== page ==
“Things We Said Today” is another McCartney ballad which again features different lyrics for a pop song at the time, as it is about looking back to the present from the future. It is, for McCartney, relatively free of the things he was normally writing about at the time (teenage romance, etc) and a clear sign that he too was growing lyrically. Musically, it is one of the few Beatles songs so clearly in a minor key, it is also in a mode – perhaps the indication of a jazz influence – and it features nontraditional chord changes.

“When I Get Home” is a somewhat unconventional rock song in that it jumps keys. It is fairly easy to imagine that, had the Beatles had a different, less forward-thinking producer, this kind of thing would have been nixed for being too weird or too radical. This kind of device is now commonplace in popular music but at the time is was practically unheard of and defied most rules about proper pop songwriting. The chorus begins the song and each verse which is a pretty unconventional structure.

The final song on the album, “I’ll Be Back,” also jumps keys, but this is a slightly flamenco sounding ballad, rather than a rock and roll song. Again: no chorus. No chorus. The Beatles attempted something really wacky with this one: trying to sing it in 6/8 time something just unheard of for 1964 popular music. But Lennon couldn’t do it – on the Anthology you can hear him complain about how hard it is. Even though they didn’t get the idea on record, it is proof that they were thinking bigger and bigger. In this one case the idea outstripped their talent.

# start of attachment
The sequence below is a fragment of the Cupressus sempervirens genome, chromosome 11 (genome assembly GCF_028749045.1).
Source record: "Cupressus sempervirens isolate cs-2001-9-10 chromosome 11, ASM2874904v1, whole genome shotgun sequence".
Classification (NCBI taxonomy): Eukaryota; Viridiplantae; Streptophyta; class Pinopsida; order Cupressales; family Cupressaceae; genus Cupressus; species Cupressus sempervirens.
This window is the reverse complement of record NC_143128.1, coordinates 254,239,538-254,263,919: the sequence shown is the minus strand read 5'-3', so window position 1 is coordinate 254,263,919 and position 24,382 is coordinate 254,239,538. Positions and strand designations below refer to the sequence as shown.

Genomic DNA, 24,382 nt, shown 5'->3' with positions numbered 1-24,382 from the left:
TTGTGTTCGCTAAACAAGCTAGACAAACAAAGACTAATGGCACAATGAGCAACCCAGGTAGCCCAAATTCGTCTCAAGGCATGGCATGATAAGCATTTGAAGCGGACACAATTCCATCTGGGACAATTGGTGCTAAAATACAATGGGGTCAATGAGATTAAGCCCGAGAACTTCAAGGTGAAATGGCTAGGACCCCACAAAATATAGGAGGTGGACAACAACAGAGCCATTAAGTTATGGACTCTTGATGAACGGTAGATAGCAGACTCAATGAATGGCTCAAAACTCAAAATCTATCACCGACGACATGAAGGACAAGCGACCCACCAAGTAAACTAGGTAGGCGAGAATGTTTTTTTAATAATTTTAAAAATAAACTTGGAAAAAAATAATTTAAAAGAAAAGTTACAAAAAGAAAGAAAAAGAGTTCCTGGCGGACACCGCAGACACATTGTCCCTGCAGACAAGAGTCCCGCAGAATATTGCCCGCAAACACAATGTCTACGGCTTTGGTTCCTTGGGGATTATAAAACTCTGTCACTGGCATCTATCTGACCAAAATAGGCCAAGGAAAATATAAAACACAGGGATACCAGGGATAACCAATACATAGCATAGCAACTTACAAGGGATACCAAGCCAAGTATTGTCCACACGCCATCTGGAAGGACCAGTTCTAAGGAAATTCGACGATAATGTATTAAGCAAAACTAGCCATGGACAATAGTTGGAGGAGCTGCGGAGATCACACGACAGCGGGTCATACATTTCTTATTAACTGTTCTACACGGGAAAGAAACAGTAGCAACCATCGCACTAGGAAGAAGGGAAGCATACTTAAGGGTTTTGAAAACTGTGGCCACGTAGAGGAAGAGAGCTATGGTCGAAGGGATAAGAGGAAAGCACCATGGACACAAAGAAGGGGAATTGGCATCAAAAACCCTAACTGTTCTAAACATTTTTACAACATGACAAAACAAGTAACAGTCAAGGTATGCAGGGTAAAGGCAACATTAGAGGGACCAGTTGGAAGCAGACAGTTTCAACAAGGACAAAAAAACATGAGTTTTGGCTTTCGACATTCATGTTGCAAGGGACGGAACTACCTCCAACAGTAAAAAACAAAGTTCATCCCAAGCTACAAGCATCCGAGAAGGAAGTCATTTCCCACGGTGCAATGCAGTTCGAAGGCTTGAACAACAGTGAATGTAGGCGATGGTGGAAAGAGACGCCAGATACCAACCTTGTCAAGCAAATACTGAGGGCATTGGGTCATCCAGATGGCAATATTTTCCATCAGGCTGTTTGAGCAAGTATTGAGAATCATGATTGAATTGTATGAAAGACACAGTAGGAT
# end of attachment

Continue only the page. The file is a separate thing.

A Hard Day’s Night is leaps and bounds beyond what the Beatles had done the year previous, and so, according to Rolling Stone and others, they had set a new standard for rock bands. Now rock bands were expected to progress from album to album; now rock music was being afforded some of the same artistic merit as “higher” forms of music such as jazz and “classical”. The Beatles weren’t the only people trying different things. In July 1964 – i.e. around the same time the Beatles released A Hard Day’s Night – the Beach Boys included bars of silence in a song. But Wilson was still writing songs about cars and girls and the band’s internal dynamics were further harmed by Wilson’s desire not to tour – something the Beatles did constantly. The Byrds didn’t exist. Bob Dylan was still a folk singer, albeit the most interesting one in the world. The Kinks were a month away from their first hit. The Rolling Stones were just beginning their first tour of the United States where they were as yet unknown. And they were still mostly a cover band at this point. The Velvet Underground were basically a folk combo practicing in their apartments. The Who were moonlighting as the High Numbers. Frank Zappa was experimenting in the studio he had just acquired ownership of but with no music to show for it yet. In short: nobody touched the Beatles in the summer of 1964.